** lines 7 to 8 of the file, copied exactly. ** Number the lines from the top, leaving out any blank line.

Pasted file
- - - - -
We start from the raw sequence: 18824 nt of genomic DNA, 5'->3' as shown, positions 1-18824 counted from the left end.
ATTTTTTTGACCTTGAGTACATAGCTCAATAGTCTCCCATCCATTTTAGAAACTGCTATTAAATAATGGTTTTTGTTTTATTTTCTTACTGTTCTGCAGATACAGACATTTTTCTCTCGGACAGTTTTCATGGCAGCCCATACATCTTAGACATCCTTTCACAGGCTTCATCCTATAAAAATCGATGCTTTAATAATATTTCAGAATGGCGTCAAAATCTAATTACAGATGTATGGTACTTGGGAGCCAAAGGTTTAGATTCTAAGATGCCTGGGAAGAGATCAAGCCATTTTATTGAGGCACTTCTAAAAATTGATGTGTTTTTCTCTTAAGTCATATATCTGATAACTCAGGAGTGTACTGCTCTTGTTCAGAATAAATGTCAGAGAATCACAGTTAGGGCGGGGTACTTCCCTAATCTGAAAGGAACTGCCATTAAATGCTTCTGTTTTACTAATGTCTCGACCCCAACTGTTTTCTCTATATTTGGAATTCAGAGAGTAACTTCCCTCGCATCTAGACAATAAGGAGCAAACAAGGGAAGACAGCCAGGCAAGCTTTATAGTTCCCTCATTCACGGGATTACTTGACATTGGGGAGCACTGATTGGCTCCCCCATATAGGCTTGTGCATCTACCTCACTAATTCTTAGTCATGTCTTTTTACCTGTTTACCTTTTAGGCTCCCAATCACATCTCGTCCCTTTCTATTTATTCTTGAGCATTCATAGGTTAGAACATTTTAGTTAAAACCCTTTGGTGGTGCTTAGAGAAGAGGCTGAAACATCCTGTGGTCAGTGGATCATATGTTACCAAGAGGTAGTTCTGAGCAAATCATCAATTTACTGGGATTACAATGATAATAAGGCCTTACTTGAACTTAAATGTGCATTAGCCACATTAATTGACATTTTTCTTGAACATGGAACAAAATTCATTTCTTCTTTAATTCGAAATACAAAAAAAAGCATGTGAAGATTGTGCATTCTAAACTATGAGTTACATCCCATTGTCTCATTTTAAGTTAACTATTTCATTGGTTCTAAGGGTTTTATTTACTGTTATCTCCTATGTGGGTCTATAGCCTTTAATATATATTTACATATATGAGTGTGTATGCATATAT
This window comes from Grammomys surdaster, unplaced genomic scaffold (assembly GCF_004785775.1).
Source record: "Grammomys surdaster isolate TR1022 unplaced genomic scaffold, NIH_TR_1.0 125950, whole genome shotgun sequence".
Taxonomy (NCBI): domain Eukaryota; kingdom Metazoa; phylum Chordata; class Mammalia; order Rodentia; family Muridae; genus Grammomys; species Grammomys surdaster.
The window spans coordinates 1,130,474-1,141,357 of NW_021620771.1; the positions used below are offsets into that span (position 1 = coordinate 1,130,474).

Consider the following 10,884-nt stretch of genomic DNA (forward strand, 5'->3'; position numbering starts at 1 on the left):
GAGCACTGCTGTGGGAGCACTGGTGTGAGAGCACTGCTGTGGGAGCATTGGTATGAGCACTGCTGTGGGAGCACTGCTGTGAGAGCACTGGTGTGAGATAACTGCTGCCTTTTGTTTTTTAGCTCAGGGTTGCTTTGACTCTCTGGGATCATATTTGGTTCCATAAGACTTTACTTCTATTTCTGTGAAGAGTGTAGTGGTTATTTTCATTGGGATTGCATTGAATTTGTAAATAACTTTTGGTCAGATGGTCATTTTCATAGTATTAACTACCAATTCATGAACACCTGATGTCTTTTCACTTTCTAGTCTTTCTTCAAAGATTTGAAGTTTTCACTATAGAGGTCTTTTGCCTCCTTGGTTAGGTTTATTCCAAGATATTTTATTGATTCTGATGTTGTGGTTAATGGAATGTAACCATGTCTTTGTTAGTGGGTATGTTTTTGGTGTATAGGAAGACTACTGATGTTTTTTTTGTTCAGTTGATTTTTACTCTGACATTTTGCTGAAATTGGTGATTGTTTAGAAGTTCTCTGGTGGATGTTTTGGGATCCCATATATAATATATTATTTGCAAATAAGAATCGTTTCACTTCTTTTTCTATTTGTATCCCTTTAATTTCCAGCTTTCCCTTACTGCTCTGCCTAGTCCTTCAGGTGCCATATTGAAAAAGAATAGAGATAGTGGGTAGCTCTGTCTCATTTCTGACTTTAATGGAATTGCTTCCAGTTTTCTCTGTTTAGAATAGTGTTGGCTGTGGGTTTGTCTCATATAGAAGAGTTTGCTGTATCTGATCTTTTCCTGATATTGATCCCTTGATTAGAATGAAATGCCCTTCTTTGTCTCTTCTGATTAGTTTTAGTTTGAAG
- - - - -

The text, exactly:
Consider the following 10,884-nt stretch of genomic DNA (forward strand, 5'->3'; position numbering starts at 1 on the left):
GAGCACTGCTGTGGGAGCACTGGTGTGAGAGCACTGCTGTGGGAGCATTGGTATGAGCACTGCTGTGGGAGCACTGCTGTGAGAGCACTGGTGTGAGATAACTGCTGCCTTTTGTTTTTTAGCTCAGGGTTGCTTTGACTCTCTGGGATCATATTTGGTTCCATAAGACTTTACTTCTATTTCTGTGAAGAGTGTAGTGGTTATTTTCATTGGGATTGCATTGAATTTGTAAATAACTTTTGGTCAGATGGTCATTTTCATAGTATTAACTACCAATTCATGAACACCTGATGTCTTTTCACTTTCTAGTCTTTCTTCAAAGATTTGAAGTTTTCACTATAGAGGTCTTTTGCCTCCTTGGTTAGGTTTATTCCAAGATATTTTATTGATTCTGATGTTGTGGTTAATGGAATGTAACCATGTCTTTGTTAGTGGGTATGTTTTTGGTGTATAGGAAGACTACTGATGTTTTTTTTGTTCAGTTGATTTTTACTCTGACATTTTGCTGAAATTGGTGATTGTTTAGAAGTTCTCTGGTGGATGTTTTGGGATCCCATATATAATATATTATTTGCAAATAAGAATCGTTTCACTTCTTTTTCTATTTGTATCCCTTTAATTTCCAGCTTTCCCTTACTGCTCTGCCTAGTCCTTCAGGTGCCATATTGAAAAAGAATAGAGATAGTGGGTAGCTCTGTCTCATTTCTGACTTTAATGGAATTGCTTCCAGTTTTCTCTGTTTAGAATAGTGTTGGCTGTGGGTTTGTCTCATATAGAAGAGTTTGCTGTATCTGATCTTTTCCTGATATTGATCCCTTGATTAGAATGAAATGCCCTTCTTTGTCTCTTCTGATTAGTTTTAGTTTGAAG